Last Updated on June 21, 2020
Nova Scotia’s Cape Breton Highlands National Park boasts spectacular scenes around every corner, and the best way to experience this wonderful part of the country is to hit some of the trails. The park lists 26 hiking trails, but here are three nice ones to give you a taste. One is fairly easy and short, another is moderately easy, and the third might require some huffing and puffing.
This is undoubtedly Cape Breton Highland’ most famous hike. The 7.5-km (or 9.2 km if you take an optional loop on the way back) return walk is fairly level, until you get near the end. Then a series of steps and boardwalks take you to spectacular viewpoints on headlands overlooking the west coast. You look over one of the most dramatic sections of the Cabot Trail highway as it winds through a deep valley and along steep cliffs that drop into the sea. Along the way, the trail passes through forest noted for wildlife, especially moose and coyotes. In fact, the moose population is so high that they are having a major impact on tree growth.
Jack Pine / Coastal Trail Loop
Located along the Cabot Trail highway on the east coast, the easy 2.3-km loop winds through jack pine forest which is unusual in these parts. Interpretive panels tell the story of the forest and the role fire plays in regeneration. The trailhead is also the start of the longer Coastal Trail that follows the rugged shoreline and boulder beaches, and connects with the Jack Pine Trail. An excellent option is to take the Jack Pine Trail to the end of the loop, then come back along a portion of the Coastal Trail, providing a taste of two different environments in an easy loop walk. The trailhead is near Black Brook Beach, one of the most popular beaches in the park. Situated in a scenic cove, the beach has a small waterfall at one end, some interesting rock formations, and a pleasant picnic site.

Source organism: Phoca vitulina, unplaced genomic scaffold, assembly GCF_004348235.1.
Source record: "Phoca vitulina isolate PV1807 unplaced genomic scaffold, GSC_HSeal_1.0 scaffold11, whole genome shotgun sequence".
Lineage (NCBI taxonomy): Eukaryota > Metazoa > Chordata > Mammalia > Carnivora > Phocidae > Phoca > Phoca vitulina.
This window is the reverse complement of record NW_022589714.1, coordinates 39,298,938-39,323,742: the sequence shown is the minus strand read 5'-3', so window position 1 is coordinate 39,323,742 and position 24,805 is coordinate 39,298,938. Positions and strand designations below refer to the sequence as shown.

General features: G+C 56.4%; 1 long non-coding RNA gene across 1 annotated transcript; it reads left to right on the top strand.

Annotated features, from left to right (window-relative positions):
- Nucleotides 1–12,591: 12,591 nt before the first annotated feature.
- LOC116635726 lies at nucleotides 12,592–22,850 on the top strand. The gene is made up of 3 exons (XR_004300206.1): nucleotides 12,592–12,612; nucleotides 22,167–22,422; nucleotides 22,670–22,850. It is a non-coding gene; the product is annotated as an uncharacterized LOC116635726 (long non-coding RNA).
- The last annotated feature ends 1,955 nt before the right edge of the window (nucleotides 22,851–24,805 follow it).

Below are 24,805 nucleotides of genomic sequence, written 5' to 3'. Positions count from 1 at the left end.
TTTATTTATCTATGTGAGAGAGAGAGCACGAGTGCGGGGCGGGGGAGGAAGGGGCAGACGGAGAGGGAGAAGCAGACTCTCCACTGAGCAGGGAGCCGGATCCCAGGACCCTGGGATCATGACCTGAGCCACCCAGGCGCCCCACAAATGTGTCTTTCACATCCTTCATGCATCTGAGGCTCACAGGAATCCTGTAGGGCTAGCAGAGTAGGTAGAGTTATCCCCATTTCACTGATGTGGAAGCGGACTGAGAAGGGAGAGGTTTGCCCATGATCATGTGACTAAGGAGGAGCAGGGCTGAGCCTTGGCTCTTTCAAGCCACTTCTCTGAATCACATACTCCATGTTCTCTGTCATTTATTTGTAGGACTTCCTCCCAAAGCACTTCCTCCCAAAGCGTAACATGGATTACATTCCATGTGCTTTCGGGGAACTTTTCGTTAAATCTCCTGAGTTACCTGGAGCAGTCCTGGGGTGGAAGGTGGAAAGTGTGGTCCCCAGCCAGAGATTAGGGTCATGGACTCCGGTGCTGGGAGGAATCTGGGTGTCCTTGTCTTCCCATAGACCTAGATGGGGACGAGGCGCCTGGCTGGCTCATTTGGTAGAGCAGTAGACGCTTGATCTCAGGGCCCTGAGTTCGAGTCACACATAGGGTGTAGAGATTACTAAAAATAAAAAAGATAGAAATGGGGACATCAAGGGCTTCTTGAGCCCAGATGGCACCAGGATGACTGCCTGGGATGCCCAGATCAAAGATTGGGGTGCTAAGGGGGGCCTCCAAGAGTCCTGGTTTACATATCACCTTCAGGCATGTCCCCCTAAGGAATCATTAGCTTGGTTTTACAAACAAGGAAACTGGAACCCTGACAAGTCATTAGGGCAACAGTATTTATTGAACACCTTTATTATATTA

The views are outstanding, but you’ll have to work for it! It’s only a 7.4-km loop, but has a 335 metre gain in altitude. While there are some rugged sections, the trail isn’t particularly difficult; rather it’s the constant climbing that can be challenging. But when you reach the top, the huffing and puffing makes it all worthwhile. The trailhead is inland a bit from Ingonish Bay, near the southeast corner of the park. The walk starts through thick Acadian forest and as you gain altitude it changes to boreal forest with huge rocky outcroppings. From the top, you look down into the incredibly green Clyburn Brook canyon. Looking back, the Atlantic coastline looms in the distance, with the long Middle Head Peninsula dividing the north and south parts of Ingonish Bay. The return part of the loop is much more gradual and easy to walk.
For details on these and other hikes, see the Parks Canada website www.pc.gc.ca.
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